a flexible circuit comprising an electrically insulative substrate having at least one circuit trace on a first side thereof, and a plurality of vias extending through the substrate from the first side to a second side of the substrate, the at least one circuit trace being electrically insulated from the second side of the substrate;
an LED disposed in at least one of the plurality of vias; and
an electrically conductive heat dissipating member disposed proximate the second side of the flexible circuit;
wherein the LED is electrically connected to both the heat dissipating member and the at least one circuit trace.
15. The assembly of claim 14, wherein the LED is one of a plurality of LEDs disposed in the vias, wherein each of the plurality of LEDs is electrically connected to both the heat dissipating member and the at least one circuit trace.
16. The assembly of claim 14, wherein the flexible circuit is one of a plurality of flexible circuits positioned on the heat dissipating member in a spaced relationship, each flexible circuit comprising an electrically insulative substrate having at least one circuit trace on a first side thereof, and a plurality of vias extending through the substrate from the first side to a second side of the substrate, wherein each flexible circuit includes an LED in at least one of the vias, and wherein the LEDs are electrically connected to the heat dissipating member.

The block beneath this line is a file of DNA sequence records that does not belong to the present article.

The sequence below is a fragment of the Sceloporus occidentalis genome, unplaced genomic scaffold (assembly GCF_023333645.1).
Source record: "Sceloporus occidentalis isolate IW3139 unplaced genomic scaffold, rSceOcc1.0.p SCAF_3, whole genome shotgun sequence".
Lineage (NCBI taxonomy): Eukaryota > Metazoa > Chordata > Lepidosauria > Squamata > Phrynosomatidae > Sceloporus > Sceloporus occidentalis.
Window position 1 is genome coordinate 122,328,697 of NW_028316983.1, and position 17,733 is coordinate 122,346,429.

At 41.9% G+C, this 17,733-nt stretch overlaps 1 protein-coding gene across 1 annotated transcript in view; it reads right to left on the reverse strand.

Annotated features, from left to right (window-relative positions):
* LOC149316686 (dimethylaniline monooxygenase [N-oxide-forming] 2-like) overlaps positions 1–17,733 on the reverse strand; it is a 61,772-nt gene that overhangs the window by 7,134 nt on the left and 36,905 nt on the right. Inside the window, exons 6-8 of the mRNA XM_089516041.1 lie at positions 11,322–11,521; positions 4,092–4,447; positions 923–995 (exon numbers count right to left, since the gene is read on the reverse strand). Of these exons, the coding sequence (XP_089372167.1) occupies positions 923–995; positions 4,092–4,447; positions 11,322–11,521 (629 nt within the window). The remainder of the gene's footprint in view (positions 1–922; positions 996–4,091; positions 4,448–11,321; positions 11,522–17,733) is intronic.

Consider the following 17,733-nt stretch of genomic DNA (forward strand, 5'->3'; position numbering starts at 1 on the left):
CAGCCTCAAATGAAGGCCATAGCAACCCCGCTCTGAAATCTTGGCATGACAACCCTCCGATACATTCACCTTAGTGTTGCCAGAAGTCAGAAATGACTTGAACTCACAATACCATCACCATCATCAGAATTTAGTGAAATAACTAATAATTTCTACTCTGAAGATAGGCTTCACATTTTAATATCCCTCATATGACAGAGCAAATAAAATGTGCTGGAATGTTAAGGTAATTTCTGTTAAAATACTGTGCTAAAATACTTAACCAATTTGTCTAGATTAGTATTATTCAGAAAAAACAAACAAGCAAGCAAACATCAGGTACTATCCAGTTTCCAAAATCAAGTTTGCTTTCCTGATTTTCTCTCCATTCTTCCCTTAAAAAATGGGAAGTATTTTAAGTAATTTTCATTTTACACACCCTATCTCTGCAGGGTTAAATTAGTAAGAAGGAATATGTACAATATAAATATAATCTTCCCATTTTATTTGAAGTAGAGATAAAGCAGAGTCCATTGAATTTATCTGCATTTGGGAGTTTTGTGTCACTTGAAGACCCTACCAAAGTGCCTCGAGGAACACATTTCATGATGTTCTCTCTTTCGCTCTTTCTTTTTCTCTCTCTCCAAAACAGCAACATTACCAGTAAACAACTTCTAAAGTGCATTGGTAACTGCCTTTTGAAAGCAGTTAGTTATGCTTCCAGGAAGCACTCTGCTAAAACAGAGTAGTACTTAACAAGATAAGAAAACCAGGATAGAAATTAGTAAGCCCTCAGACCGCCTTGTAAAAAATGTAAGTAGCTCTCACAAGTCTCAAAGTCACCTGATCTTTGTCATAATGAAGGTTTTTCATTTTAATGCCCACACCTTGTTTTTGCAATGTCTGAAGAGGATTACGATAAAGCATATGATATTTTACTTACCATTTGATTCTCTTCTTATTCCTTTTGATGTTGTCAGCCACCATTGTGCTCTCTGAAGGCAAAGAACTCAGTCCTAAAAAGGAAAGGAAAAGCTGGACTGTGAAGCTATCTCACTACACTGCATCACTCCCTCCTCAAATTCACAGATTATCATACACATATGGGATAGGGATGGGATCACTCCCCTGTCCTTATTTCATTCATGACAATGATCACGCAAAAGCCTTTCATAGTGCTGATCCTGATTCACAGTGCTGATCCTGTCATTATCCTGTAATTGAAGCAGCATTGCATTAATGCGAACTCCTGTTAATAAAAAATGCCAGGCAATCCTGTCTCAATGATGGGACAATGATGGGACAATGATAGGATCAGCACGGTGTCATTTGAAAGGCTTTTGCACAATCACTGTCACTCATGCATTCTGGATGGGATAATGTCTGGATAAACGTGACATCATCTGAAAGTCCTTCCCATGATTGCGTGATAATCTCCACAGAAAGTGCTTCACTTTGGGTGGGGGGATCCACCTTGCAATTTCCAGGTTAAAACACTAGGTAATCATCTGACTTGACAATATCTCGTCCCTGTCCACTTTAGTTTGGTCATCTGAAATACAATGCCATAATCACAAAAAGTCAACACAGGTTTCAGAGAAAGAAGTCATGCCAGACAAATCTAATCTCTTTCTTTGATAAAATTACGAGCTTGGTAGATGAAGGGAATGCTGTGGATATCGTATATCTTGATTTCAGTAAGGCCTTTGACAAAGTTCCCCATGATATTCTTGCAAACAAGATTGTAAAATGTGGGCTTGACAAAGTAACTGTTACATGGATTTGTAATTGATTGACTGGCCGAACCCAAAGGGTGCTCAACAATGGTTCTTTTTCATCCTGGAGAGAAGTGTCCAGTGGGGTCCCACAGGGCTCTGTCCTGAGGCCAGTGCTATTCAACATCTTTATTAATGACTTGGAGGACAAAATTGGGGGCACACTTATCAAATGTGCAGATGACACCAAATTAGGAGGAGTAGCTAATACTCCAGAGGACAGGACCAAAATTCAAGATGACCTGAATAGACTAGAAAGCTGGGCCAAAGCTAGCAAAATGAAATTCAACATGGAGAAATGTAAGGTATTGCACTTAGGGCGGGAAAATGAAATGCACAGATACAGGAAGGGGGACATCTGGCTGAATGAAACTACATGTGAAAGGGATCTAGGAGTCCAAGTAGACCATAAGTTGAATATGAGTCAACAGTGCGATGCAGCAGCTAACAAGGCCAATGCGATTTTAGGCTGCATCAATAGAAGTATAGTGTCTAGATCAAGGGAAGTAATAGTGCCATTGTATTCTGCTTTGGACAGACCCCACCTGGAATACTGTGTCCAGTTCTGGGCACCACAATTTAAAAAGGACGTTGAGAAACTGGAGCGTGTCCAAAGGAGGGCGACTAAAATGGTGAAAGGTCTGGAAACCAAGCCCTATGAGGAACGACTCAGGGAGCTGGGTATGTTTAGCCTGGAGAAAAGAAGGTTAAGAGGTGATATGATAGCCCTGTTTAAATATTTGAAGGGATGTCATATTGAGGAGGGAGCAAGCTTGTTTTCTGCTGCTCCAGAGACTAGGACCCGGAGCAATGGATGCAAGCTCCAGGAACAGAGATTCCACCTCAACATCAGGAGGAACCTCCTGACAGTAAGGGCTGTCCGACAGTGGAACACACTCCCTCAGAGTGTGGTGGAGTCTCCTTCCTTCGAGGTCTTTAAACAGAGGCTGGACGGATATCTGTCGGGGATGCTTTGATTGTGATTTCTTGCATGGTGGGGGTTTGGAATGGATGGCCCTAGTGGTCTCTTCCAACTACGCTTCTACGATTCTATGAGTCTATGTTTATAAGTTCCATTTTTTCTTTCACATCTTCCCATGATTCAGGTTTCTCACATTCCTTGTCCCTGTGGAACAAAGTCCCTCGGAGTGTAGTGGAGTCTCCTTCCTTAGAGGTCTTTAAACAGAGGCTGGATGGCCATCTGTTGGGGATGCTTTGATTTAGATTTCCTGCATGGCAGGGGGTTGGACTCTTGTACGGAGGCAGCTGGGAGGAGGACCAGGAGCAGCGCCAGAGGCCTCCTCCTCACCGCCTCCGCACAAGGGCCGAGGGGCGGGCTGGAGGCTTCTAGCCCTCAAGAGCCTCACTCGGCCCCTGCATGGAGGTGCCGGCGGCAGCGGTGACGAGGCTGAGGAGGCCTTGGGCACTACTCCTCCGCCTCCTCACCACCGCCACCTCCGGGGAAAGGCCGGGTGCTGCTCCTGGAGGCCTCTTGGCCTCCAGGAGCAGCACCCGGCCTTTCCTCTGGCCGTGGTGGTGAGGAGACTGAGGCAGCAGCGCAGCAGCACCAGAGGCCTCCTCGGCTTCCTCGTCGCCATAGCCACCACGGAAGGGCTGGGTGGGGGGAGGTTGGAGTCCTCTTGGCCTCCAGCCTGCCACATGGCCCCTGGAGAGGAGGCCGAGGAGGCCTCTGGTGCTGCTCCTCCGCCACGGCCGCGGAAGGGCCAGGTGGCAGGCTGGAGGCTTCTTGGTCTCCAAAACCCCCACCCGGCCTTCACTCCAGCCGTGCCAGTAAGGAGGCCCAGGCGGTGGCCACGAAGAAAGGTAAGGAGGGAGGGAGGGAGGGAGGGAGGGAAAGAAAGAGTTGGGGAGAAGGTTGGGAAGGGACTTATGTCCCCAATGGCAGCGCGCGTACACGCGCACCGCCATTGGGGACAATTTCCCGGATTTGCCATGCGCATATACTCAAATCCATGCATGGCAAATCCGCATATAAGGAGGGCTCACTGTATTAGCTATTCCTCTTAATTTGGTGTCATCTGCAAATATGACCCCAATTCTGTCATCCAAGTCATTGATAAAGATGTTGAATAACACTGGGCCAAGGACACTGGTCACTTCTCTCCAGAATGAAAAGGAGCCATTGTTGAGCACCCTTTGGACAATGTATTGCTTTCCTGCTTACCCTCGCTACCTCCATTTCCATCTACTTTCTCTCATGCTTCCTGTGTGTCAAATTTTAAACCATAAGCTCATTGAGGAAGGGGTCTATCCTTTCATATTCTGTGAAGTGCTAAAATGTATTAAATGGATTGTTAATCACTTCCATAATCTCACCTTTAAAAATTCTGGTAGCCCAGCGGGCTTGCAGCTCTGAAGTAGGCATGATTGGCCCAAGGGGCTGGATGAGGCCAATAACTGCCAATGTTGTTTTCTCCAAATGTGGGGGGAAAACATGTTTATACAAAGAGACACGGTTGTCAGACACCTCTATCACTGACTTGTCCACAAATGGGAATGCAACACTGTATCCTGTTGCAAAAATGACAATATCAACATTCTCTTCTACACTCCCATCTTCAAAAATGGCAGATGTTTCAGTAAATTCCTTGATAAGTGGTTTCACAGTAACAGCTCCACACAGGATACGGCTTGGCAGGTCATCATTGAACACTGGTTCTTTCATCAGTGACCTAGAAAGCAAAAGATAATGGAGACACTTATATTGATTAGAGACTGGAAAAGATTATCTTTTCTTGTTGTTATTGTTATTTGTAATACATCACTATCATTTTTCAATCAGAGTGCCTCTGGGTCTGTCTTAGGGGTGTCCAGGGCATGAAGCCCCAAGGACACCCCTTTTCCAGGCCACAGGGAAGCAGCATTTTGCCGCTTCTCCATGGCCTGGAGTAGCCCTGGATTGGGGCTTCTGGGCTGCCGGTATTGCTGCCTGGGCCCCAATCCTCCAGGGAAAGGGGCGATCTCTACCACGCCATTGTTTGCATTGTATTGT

17. A method for producing an illumination assembly, comprising:
providing an electrically insulative substrate;
providing a plurality of circuit traces on the electrically insulative substrate;
providing a plurality of rows of vias in the electrically insulative substrate, each row of vias having at least one associated circuit trace;
separating the substrate into a plurality of strips, each strip including one of the plurality of rows of vias and associated circuit trace;
populating at least one via of each strip with an LED, the LED electrically connected to the associated circuit trace; and
disposing at least two of the plurality of strips on a heat sink to form an array of LEDs, wherein the LEDs of each strip are electrically connected to the heat sink.
18. The method of claim 17, wherein the rows of vias are spaced from each other by a first distance prior to separating the substrate into a plurality of strips, and by a second distance after mounting to a printed circuit board.